Friday, October 12, 2012

Presidential Debates, a Primer

“Tis the season for elections, fa-la-la-la-la-ugh.” This is the beginning line of the “Election Carol for Voters”. Written quite some time ago, this delightful song echoes the frustration of the average voter when it comes to the pre-electionbrouhaha.  This is the time of the year when otherwise well-adjusted adults of the human species unleash their innerchild. Remember the days when the teacher would ask the class of second graders a question and each child’s hand would shoot into the air and each child would gleefully squeal, “Ooh ooh, pick me, pick me.” Politicians do the same thing ate lection time, but instead of teachers, it is voters, but the chant is the same, “Ooh ooh, pick me, pick me.”

We have endured months of candidates stumping in the primaries and now for the general election. Stumping is the word that is used to describe the manner in which candidates travel throughout the country and give speeches outlining their stands on the issues and what they are going to do about whatever impending crisis the country faces, real or imagined. The politician claims to be on the average working American’s side, and then uses words like: obfuscation, misappropriation, cronyism, and pontificabsolutionism. This leaves the average American to run for a dictionary (or a nearby English teacher), in a haze of confusion. They are simply stumped.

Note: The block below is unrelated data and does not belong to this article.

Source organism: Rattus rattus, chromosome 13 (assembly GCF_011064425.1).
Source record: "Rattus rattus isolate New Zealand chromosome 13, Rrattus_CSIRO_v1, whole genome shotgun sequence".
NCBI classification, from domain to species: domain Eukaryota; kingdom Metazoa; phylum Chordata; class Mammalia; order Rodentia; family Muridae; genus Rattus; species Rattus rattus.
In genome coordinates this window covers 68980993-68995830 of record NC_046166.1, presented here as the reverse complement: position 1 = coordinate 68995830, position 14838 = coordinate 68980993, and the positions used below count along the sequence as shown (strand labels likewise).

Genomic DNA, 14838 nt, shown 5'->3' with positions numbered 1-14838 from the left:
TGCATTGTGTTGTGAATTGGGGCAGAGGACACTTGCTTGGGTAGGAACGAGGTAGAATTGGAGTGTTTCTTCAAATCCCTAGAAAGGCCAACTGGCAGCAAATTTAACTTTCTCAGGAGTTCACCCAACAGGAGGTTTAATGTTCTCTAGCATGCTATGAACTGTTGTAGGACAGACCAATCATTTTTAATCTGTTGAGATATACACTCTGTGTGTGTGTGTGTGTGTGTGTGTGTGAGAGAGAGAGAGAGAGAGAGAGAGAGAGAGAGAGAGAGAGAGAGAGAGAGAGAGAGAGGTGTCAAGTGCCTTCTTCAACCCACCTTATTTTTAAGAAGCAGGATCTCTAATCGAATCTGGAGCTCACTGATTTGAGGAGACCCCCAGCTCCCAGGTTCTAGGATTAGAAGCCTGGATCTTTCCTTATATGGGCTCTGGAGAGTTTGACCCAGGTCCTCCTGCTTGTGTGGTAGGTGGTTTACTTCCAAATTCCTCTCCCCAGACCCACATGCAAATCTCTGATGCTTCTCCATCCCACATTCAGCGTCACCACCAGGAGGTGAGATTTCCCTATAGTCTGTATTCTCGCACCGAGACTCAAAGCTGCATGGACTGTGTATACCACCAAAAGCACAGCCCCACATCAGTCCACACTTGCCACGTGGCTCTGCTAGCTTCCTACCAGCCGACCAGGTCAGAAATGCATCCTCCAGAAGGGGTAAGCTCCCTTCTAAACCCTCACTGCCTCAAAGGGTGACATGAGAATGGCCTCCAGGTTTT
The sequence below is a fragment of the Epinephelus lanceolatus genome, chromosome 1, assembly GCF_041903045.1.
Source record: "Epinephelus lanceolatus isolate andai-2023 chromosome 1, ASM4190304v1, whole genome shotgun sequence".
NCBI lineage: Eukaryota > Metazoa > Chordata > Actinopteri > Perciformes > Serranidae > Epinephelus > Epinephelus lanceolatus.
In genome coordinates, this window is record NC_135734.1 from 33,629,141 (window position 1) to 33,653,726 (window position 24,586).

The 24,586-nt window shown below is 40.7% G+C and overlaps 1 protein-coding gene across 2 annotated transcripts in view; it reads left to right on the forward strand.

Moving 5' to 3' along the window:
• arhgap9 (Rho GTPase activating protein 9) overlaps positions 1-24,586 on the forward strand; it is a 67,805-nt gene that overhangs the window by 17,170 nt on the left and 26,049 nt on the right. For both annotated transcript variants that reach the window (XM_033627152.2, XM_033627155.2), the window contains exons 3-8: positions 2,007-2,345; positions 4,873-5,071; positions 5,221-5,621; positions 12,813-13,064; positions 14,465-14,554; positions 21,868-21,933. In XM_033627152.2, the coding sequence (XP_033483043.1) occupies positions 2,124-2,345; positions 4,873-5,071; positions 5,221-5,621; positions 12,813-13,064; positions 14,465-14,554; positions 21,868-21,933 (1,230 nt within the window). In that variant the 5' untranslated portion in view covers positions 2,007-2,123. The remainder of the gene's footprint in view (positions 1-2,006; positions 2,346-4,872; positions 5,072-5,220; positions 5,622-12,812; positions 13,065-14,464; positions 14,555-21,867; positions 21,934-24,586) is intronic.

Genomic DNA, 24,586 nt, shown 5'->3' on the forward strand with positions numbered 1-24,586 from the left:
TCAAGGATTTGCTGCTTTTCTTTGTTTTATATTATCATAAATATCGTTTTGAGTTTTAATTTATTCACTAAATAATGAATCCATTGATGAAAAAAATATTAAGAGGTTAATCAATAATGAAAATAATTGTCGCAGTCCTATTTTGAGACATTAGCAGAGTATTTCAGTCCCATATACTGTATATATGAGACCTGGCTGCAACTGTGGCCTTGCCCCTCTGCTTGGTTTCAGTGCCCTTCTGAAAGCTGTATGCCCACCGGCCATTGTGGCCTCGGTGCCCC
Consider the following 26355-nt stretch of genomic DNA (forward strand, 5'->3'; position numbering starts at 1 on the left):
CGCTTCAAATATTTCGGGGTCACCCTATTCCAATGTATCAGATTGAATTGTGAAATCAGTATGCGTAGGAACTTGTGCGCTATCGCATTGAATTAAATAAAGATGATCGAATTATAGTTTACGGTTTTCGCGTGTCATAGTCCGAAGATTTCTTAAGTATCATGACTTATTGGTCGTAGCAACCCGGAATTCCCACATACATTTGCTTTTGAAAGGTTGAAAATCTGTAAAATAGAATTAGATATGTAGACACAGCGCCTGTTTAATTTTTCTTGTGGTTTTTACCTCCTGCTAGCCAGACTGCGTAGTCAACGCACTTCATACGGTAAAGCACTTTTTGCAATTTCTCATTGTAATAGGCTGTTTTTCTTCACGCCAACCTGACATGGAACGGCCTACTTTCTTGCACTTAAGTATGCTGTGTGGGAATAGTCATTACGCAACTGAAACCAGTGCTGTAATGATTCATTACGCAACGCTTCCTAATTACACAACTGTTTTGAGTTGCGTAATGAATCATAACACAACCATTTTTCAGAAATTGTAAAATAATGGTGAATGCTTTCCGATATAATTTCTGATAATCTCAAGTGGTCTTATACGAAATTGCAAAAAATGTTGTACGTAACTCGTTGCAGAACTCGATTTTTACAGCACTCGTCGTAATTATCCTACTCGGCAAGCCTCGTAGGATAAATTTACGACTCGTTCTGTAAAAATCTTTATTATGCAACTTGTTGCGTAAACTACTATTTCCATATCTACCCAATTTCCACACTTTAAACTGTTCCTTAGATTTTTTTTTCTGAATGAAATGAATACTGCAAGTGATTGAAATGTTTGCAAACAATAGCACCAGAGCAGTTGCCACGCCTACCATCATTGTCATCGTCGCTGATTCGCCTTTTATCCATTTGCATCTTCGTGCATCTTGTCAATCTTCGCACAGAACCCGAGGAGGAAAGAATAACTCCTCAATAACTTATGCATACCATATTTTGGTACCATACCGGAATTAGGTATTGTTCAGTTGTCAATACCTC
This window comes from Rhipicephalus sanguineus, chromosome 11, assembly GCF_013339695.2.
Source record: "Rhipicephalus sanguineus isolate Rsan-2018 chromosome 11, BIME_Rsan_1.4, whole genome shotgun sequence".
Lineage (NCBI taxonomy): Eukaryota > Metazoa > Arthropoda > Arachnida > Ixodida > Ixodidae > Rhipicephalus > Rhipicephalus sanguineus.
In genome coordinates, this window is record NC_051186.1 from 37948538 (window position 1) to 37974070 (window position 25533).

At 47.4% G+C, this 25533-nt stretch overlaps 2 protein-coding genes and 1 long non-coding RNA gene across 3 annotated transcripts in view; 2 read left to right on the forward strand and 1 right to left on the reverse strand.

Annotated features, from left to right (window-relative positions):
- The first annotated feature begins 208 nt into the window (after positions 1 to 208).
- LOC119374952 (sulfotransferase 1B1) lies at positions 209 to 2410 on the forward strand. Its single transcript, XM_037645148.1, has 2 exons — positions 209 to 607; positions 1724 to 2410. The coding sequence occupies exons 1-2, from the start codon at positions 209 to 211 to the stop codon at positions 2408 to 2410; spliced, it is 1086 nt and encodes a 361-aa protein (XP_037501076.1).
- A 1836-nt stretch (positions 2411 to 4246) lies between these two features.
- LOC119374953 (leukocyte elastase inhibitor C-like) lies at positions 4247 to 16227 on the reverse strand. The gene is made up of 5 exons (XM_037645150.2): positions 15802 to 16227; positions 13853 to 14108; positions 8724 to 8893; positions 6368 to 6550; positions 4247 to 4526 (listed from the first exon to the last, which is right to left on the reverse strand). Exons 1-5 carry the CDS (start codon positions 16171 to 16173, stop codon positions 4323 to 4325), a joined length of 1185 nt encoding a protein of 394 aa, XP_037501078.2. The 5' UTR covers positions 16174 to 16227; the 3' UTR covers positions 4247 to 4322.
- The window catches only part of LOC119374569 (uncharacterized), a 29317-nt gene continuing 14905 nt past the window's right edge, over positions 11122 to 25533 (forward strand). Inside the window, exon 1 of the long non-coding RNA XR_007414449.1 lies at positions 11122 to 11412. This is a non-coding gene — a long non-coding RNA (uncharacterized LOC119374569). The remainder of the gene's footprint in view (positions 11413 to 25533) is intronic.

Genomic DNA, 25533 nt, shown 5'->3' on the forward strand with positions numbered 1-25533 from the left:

Now that we are getting within a few weeks of the election, the candidates are debating. This is just like the Wild West shoot out, except without the guns. In a Wild West shoot out there are two enemies who are going to shoot each other dead. On one side of the street, there is a Dalton, on the other is a Clanton, and hiding somewhere, is a sheriff.

The opponents face each other, under the bright light of the noonday sun, and begin to verbally assault each other. They yell things like, “You are a no good, low down, varmint.” or “You’re a lying weasel.” The two opponents continue hurling insults at each other until they run out of insults and then they draw guns on each other and shoot. The loser dies.

In a presidential debate, the scenario is remarkably similar. The two opponents face each other, under the bright lights of TV coverage. They answer questions, asked by a moderator, who is hiding behind the TV cameras, and begin to verbally assault each other by saying things like, “My esteemed opponent doesn’t know his asset from his deficit.” or “The only thing my opponent knows about foreign policy is how to make french fries.”  This continues until the questions run out, the TV stations run out of commercials,or until the first pitch of the Yankees game. At this point the candidates, instead of shooting each other, shake hands like best of friends. This leaves the American voters stumped once again, wondering, “Who won?”

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